On the impracticality of a cheeseburger

Friday, December 9th, 2011

It’s impossible to make a cheeseburger from scratch:

Tomatoes are in season in the late summer. Lettuce is in season in spring and fall. Large mammals are slaughtered in early winter. The process of making such a burger would take nearly a year, and would inherently involve omitting some core cheeseburger ingredients. It would be wildly expensive—requiring a trio of cows—and demand many acres of land. There’s just no sense in it.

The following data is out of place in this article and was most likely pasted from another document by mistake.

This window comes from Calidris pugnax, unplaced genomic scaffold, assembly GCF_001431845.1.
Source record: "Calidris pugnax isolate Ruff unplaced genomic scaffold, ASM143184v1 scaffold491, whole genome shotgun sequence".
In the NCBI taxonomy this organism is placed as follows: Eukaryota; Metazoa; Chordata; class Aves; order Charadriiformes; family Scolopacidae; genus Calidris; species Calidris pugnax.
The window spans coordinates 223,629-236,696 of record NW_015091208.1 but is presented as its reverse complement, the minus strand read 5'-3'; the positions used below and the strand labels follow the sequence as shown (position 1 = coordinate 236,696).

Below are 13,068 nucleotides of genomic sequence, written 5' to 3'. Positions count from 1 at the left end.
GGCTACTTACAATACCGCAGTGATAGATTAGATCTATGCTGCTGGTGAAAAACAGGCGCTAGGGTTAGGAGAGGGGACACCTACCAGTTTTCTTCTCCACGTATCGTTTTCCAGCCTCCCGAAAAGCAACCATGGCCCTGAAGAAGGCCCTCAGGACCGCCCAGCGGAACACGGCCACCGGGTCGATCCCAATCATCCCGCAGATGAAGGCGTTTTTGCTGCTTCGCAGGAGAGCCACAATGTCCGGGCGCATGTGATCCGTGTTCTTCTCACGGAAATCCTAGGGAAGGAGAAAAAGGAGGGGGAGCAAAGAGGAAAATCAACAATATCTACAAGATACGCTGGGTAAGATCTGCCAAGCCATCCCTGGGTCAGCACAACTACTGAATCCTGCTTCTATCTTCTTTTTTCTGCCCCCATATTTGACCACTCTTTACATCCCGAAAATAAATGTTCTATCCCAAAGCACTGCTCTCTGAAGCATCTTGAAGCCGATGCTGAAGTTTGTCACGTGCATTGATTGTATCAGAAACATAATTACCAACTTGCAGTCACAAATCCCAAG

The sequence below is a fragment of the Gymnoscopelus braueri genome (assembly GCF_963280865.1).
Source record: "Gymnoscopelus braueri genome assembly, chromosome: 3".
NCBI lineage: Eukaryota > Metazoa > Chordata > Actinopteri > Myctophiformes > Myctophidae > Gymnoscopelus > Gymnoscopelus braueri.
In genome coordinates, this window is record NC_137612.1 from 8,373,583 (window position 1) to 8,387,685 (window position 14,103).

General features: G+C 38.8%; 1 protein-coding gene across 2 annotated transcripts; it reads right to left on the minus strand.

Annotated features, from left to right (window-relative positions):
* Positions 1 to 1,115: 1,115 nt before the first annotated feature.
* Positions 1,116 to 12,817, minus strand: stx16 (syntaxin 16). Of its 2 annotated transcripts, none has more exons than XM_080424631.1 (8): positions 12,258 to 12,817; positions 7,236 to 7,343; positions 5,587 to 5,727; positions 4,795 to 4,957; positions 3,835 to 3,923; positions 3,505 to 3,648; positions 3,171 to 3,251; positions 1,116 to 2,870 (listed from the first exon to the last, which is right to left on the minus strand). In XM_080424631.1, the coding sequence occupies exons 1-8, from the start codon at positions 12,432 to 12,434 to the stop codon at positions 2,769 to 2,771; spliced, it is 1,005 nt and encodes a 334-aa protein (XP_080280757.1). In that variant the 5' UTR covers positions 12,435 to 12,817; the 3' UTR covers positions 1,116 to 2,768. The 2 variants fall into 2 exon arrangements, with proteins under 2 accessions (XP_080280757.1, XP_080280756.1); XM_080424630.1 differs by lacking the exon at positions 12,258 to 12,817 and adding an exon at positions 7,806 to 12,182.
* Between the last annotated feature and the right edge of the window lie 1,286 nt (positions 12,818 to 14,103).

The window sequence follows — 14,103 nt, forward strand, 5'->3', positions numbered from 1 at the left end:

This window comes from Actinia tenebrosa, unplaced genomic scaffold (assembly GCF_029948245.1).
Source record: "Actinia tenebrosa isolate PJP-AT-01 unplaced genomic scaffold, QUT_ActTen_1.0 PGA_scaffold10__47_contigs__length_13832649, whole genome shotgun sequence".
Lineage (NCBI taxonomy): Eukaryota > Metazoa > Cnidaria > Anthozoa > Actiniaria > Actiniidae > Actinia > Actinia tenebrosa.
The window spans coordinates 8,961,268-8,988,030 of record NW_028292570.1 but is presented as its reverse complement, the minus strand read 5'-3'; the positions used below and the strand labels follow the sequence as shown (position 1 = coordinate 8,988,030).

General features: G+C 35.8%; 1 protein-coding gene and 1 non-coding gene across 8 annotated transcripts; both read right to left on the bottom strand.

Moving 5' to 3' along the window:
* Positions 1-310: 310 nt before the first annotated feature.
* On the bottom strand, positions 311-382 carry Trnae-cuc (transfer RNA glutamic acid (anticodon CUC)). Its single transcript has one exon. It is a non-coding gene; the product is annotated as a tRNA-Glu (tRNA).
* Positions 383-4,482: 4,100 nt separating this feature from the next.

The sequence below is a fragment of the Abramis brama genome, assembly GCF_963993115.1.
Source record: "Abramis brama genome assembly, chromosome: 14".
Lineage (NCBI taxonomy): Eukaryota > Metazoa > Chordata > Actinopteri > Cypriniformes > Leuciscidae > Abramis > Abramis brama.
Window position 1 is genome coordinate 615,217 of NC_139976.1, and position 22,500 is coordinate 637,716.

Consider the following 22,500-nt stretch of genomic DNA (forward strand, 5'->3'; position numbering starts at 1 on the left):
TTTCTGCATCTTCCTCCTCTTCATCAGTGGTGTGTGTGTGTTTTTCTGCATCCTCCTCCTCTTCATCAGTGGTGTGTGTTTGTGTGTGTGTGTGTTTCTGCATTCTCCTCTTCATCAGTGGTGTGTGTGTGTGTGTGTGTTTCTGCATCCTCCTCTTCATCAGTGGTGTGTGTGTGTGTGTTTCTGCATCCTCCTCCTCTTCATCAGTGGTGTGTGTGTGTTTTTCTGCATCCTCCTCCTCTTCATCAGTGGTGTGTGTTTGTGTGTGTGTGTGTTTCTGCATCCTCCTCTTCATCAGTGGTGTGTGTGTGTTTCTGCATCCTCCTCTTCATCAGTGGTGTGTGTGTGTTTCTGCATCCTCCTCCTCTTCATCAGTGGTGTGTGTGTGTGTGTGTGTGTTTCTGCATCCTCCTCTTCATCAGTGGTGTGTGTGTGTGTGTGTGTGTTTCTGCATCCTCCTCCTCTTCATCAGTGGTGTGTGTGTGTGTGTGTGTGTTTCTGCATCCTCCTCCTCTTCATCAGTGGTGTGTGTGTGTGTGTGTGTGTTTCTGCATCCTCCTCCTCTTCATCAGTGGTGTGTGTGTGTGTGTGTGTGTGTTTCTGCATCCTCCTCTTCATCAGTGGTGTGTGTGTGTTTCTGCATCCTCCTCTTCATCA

A cheeseburger cannot exist outside of a highly developed, post-agrarian society. It requires a complex interaction between a handful of vendors — in all likelihood, a couple of dozen — and the ability to ship ingredients vast distances while keeping them fresh. The cheeseburger couldn’t have existed until nearly a century ago as, indeed, it did not.


  1. BC says:

    This is silly. You can have lettuce and tomatoes concurrently and slaughter your cow whenever you want, including when the above two are in season.

    Right now we have lettuce outside and pickable, tomatoes inside, which were picked not long ago, and a herd of cows in the field several of which could be slaughtered right now.

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